We sat in the long white and red checkered covered table, eating our pulled pork and baked potato when I decided to tell her about the young woman I'd just met. A new friend, with whom I stayed in a graduate students' house with and who, like me, had read the same book about these graduate schools, who, like me, had prepared a list of questions and tried to be over prepared to make ourselves feel less nervous. A new friend, who listens to Christian music, has introduced her agnostic friends to Christ her Savior, who will be a virgin until marriage, who went to Rice, played saxophone in the mob, and was invited to interview with 11 graduate programs. A new friend who is a lesbian, who has a male identity, loves her girlfriend the young artist who makes a mess out of her apartment, and who wants to study transgendered individuals.
As we drank our tea, I didn't tell this old friend all these things about this new friend. I told her just enough. Then I told her about the professor studying the religiousity of the GLBT population, who had found that many Christian homosexuals aren't just liberal Christians, but identify with conservative, evangelical denominations. With other friends, I would have anticipated their reaction. With this old friend, I had no idea what to expect. Part of me wanted some kind of reaction, but didn't ask, "What do you think about her?" She just asked where the study was done, and mused, "Hmm," then continued with her baked potato and the conversation moved on.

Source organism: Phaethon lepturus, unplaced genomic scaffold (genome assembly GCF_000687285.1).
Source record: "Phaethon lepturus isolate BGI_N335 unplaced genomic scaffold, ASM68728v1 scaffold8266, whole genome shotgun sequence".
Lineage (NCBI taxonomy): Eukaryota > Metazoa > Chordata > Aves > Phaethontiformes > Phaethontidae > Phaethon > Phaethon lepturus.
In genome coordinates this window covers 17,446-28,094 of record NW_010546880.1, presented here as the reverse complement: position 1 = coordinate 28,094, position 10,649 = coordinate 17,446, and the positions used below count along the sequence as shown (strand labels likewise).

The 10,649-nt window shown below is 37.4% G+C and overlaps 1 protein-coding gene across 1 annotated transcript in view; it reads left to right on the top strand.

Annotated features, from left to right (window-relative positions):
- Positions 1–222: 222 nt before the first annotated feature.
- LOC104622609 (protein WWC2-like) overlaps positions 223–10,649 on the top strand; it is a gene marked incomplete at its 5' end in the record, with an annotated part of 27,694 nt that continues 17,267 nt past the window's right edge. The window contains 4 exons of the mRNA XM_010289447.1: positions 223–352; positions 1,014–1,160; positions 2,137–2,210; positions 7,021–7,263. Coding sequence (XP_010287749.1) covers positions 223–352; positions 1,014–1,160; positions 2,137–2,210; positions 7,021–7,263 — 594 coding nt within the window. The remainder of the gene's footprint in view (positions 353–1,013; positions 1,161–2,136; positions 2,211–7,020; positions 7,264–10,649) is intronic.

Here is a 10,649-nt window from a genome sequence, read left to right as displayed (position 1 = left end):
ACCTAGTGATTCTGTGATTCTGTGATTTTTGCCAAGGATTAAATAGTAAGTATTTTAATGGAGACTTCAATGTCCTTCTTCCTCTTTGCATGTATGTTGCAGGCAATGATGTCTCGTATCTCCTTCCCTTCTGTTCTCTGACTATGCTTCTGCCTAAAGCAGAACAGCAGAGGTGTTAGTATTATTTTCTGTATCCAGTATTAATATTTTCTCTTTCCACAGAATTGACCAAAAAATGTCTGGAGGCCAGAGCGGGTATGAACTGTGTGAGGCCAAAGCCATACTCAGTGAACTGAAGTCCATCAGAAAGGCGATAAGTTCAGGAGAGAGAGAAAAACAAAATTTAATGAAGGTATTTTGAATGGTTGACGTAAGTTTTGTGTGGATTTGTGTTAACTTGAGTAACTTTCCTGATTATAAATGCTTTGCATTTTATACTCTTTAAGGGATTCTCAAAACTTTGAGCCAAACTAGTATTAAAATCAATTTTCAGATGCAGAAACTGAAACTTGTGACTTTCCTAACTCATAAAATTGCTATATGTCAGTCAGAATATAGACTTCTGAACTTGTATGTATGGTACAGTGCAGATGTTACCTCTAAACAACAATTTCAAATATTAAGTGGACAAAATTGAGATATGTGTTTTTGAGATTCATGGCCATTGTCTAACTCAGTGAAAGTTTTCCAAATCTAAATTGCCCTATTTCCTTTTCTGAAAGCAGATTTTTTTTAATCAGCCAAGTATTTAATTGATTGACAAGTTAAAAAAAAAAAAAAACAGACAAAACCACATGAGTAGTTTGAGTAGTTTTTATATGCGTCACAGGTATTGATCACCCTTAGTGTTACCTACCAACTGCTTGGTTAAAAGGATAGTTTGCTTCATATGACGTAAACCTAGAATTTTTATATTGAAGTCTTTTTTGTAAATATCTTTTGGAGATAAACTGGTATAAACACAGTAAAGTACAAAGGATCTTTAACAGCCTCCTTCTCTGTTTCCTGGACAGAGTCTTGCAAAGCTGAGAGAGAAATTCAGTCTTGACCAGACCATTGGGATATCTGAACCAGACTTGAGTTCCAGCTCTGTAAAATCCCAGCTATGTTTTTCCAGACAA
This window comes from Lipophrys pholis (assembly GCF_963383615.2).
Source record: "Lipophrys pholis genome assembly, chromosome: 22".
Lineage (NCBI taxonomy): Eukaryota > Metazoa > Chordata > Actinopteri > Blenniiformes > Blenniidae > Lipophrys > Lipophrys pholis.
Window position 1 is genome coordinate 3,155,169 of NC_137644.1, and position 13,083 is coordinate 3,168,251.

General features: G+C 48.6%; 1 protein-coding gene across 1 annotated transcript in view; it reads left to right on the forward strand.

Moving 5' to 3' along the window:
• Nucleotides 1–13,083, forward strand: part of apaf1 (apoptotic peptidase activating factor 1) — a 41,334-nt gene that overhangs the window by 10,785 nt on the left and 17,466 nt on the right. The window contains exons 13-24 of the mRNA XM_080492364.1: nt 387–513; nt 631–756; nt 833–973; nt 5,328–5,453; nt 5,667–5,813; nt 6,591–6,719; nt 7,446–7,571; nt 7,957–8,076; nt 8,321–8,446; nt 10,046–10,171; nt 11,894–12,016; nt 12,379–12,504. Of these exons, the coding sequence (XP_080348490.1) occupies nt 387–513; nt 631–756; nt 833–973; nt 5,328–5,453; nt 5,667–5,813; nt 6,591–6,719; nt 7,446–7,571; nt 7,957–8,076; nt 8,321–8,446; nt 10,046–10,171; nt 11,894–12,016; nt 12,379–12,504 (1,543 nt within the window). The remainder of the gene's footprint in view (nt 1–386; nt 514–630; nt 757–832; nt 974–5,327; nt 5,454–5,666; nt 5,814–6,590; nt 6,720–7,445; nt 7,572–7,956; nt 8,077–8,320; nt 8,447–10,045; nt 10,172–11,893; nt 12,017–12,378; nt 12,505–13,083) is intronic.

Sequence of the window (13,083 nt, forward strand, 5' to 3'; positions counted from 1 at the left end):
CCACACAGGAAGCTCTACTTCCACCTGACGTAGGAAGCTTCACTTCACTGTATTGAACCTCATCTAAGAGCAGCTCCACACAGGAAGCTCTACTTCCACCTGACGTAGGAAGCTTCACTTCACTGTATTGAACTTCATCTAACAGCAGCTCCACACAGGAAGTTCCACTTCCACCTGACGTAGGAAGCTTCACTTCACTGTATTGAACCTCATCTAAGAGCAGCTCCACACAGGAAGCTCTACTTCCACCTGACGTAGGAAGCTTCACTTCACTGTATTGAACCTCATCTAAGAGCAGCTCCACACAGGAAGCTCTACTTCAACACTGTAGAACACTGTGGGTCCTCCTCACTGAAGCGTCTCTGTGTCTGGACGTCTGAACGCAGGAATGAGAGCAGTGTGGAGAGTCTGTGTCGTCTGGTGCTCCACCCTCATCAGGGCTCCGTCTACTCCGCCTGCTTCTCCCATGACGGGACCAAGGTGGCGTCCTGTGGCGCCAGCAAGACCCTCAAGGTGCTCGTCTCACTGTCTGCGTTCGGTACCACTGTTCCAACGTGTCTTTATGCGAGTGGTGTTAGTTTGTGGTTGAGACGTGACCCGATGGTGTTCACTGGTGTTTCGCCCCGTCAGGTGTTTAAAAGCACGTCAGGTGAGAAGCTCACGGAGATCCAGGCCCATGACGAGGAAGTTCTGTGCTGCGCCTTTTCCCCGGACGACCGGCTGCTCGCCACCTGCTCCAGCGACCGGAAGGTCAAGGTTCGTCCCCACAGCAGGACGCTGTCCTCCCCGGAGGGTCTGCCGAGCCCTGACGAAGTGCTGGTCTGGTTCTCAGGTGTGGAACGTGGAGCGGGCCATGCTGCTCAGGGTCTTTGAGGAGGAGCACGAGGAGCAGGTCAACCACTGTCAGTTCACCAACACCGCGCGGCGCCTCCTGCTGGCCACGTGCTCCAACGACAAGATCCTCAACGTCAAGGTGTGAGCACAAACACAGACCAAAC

Why did I tell her? Did I want a reaction? I just wanted her to think. I wanted to show her that the world God has created isn't as black and white as we think it is. Was that it? Did I just want to enlighten her? Perhaps my motives were more selfish. Maybe I wanted to stir things up, confuse her a little, present her with this paradoxal individual who's lifestyle and morals go against all that we have been taught about "us" and "them." I wanted her to be thrown off. Maybe a small part of me wanted her to wonder and question too. Am I envious of her? There she sat across from me, with her almost empty potato skin, so confident and secure in her beliefs. Everything was understandable. God will give us all wisdom. God does give wisdom, but does he want us to comprehend everything? Does he want us to have the same knowledge that he has?
Whatever my motives, pure or not, I am thankful for old friends, new friends, new questions, new perspectives, and the same God who rules them all.